How did things get so bad in Venezuela? - Fox29 WFLX TV, West Palm Beach, FL-news & weather

How did things get so bad in Venezuela?

picture by ARIANA CUBILLOS picture by ARIANA CUBILLOS
  • Fox 29 Daily HeadlinesMore>>

  • Students begin school walkouts on Columbine anniversary

    Students begin school walkouts on Columbine anniversary

    Friday, April 20 2018 12:26 AM EDT2018-04-20 04:26:49 GMT
    Friday, April 20 2018 12:27 PM EDT2018-04-20 16:27:58 GMT
    (AP Photo/Carolyn Kaster, File). FILE - In this March 14, 2018 file photo, young demonstrators hold a rally in front of the White House in Washington. Another wave of school walkouts is expected as students honor victims of gun violence and push for gu...(AP Photo/Carolyn Kaster, File). FILE - In this March 14, 2018 file photo, young demonstrators hold a rally in front of the White House in Washington. Another wave of school walkouts is expected as students honor victims of gun violence and push for gu...

    Another wave of school walkouts is expected as students honor victims of gun violence and push for gun control.

    More >>

    Another wave of school walkouts is expected as students honor victims of gun violence and push for gun control.

    More >>
  • Facebook adds privacy settings to comply with European rules

    Facebook adds privacy settings to comply with European rules

    Wednesday, April 18 2018 5:33 AM EDT2018-04-18 09:33:47 GMT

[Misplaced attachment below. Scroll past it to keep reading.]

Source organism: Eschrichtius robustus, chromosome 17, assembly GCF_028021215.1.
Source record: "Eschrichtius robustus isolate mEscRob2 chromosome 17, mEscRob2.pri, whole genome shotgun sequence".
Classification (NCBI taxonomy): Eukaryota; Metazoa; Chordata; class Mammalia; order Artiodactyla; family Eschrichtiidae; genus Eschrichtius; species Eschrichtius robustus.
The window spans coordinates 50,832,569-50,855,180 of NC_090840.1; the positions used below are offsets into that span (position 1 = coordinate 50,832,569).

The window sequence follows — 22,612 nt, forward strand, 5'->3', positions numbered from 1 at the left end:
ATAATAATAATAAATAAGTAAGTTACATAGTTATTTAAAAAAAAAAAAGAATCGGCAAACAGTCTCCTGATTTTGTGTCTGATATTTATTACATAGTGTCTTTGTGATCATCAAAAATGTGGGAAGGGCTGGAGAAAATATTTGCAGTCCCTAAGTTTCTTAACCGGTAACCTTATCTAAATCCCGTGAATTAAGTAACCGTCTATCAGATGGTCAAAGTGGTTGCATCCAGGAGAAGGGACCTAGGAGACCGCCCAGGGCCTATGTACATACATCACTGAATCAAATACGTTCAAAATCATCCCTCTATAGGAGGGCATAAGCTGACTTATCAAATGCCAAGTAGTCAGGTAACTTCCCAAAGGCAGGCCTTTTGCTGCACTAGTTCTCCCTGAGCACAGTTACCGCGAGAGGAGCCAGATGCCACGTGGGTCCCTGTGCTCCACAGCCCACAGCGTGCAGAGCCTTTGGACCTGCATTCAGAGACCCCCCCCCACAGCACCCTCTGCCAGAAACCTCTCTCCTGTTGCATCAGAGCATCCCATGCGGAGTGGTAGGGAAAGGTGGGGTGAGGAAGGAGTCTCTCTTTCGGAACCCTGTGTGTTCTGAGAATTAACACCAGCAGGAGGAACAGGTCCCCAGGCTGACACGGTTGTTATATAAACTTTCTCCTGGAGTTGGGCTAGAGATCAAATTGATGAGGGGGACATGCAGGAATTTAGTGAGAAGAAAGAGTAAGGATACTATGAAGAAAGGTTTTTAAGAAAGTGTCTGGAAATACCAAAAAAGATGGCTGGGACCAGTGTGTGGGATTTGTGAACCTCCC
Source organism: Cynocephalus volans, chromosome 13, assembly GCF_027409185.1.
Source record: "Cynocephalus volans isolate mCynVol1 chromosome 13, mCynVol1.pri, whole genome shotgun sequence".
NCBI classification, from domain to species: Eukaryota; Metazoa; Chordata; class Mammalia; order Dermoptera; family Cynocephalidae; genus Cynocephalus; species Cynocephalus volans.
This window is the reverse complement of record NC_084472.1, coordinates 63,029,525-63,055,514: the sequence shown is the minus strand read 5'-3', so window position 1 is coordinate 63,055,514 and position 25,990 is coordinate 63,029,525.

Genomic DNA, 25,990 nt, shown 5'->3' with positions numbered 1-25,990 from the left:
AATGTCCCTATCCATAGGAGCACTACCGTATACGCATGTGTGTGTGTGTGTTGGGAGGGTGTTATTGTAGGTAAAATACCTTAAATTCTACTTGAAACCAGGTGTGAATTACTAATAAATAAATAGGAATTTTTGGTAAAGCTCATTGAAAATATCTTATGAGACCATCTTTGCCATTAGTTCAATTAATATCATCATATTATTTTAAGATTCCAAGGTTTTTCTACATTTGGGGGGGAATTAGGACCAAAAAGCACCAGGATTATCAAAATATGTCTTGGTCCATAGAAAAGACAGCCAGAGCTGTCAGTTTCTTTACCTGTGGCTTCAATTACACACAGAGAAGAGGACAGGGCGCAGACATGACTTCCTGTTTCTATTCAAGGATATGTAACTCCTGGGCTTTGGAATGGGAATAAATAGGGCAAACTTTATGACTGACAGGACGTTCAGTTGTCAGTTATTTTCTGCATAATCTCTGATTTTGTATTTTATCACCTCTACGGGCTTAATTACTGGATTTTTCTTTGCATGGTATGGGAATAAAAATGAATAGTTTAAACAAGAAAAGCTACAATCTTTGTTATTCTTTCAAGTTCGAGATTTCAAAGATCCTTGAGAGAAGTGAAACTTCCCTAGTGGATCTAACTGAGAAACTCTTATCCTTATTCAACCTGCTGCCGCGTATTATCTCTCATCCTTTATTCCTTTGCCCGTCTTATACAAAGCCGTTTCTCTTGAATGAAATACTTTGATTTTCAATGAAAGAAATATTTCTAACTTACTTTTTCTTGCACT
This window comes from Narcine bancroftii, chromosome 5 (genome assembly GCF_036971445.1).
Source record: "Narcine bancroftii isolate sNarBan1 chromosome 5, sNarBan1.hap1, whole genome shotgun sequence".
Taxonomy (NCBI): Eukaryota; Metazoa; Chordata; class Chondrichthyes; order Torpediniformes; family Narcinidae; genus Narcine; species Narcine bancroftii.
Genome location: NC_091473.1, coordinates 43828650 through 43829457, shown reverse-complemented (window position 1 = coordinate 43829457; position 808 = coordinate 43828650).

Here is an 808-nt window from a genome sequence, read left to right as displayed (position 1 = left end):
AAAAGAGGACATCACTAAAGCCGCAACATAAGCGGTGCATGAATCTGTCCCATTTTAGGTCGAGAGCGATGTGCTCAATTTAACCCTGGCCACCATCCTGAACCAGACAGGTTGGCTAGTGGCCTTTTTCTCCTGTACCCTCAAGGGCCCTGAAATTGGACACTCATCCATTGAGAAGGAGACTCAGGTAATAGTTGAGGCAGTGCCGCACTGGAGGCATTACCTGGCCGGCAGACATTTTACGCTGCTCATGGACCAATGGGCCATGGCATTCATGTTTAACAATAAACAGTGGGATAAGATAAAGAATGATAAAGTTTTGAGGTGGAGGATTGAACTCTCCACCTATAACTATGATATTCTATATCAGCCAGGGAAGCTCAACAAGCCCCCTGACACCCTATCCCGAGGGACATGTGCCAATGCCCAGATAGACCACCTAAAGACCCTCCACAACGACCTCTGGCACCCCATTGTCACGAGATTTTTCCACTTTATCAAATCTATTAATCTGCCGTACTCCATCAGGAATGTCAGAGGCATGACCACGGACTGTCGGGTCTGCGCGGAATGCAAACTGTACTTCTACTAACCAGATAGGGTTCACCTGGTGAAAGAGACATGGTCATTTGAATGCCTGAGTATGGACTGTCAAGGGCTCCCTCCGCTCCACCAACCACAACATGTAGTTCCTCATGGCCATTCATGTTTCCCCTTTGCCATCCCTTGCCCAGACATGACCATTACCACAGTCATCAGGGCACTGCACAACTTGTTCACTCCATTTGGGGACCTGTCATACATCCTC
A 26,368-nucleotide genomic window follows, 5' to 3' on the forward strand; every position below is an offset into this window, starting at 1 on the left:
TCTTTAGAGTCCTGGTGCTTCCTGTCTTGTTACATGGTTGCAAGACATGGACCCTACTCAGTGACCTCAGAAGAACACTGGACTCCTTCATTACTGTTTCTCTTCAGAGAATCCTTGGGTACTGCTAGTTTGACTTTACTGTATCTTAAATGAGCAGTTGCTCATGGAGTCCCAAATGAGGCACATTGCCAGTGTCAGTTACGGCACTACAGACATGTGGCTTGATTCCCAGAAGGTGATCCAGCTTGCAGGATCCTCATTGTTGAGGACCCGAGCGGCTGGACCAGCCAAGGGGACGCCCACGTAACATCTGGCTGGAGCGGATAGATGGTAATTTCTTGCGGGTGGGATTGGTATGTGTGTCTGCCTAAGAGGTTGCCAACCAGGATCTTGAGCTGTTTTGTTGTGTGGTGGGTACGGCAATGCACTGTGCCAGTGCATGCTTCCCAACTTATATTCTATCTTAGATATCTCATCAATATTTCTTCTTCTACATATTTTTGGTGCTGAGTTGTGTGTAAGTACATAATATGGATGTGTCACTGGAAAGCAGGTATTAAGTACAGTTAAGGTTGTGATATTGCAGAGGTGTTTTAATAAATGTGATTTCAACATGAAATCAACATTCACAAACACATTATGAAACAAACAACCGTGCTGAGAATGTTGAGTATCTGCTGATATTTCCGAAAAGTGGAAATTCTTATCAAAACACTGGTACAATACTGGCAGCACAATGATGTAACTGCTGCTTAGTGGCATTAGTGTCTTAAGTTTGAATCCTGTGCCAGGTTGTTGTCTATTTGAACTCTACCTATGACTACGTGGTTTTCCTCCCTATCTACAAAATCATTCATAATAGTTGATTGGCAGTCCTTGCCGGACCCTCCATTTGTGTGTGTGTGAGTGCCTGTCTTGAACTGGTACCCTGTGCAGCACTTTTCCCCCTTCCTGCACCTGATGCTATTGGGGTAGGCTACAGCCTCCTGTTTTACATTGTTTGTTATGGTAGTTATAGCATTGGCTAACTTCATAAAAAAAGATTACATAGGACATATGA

Friday, April 20 2018 12:09 PM EDT2018-04-20 16:09:20 GMT
    (AP Photo/Matt Rourke, File). FILE - In this May 16, 2012, file photo, the Facebook logo is displayed on an iPad in Philadelphia. A propaganda expert who has studied Cambridge Analytica says the company helped Donald Trump’s presidential campaign use f...(AP Photo/Matt Rourke, File). FILE - In this May 16, 2012, file photo, the Facebook logo is displayed on an iPad in Philadelphia. A propaganda expert who has studied Cambridge Analytica says the company helped Donald Trump’s presidential campaign use f...
    Facebook is introducing more privacy safeguards to users in Europe to comply with new rules meant to make it easier for consumers to give and withdraw consent for the use of their data.More >>
    Facebook is introducing more privacy safeguards to users in Europe to comply with new rules meant to make it easier for consumers to give and withdraw consent for the use of their data.More >>
  • UPDATE: Everything you need to know about Arizona's teacher walkout

    UPDATE: Everything you need to know about Arizona's teacher walkout

    Friday, April 20 2018 8:42 AM EDT2018-04-20 12:42:18 GMT
    Arizona teachers could be staging a strike, which may leave tens of thousands of parents scrambling. (Source: Raycom Media)Arizona teachers could be staging a strike, which may leave tens of thousands of parents scrambling. (Source: Raycom Media)

    One thing is certain, tens of thousands of parents will be forced to scramble to find out what to do if enough teachers walk out.

    More >>

    One thing is certain, tens of thousands of parents will be forced to scramble to find out what to do if enough teachers walk out.

    More >>

CARACAS, Venezuela (AP) -- After years of steady economic decline, Venezuela is in the grips of the deepest crisis of its recent history. The streets of Caracas are awash almost daily in tear gas, neighboring governments are issuing increasingly stern condemnations and President Nicolas Maduro just called for the re-writing of the country's constitution. How did a country once seen as a model for left-wing movements get here, and what comes next?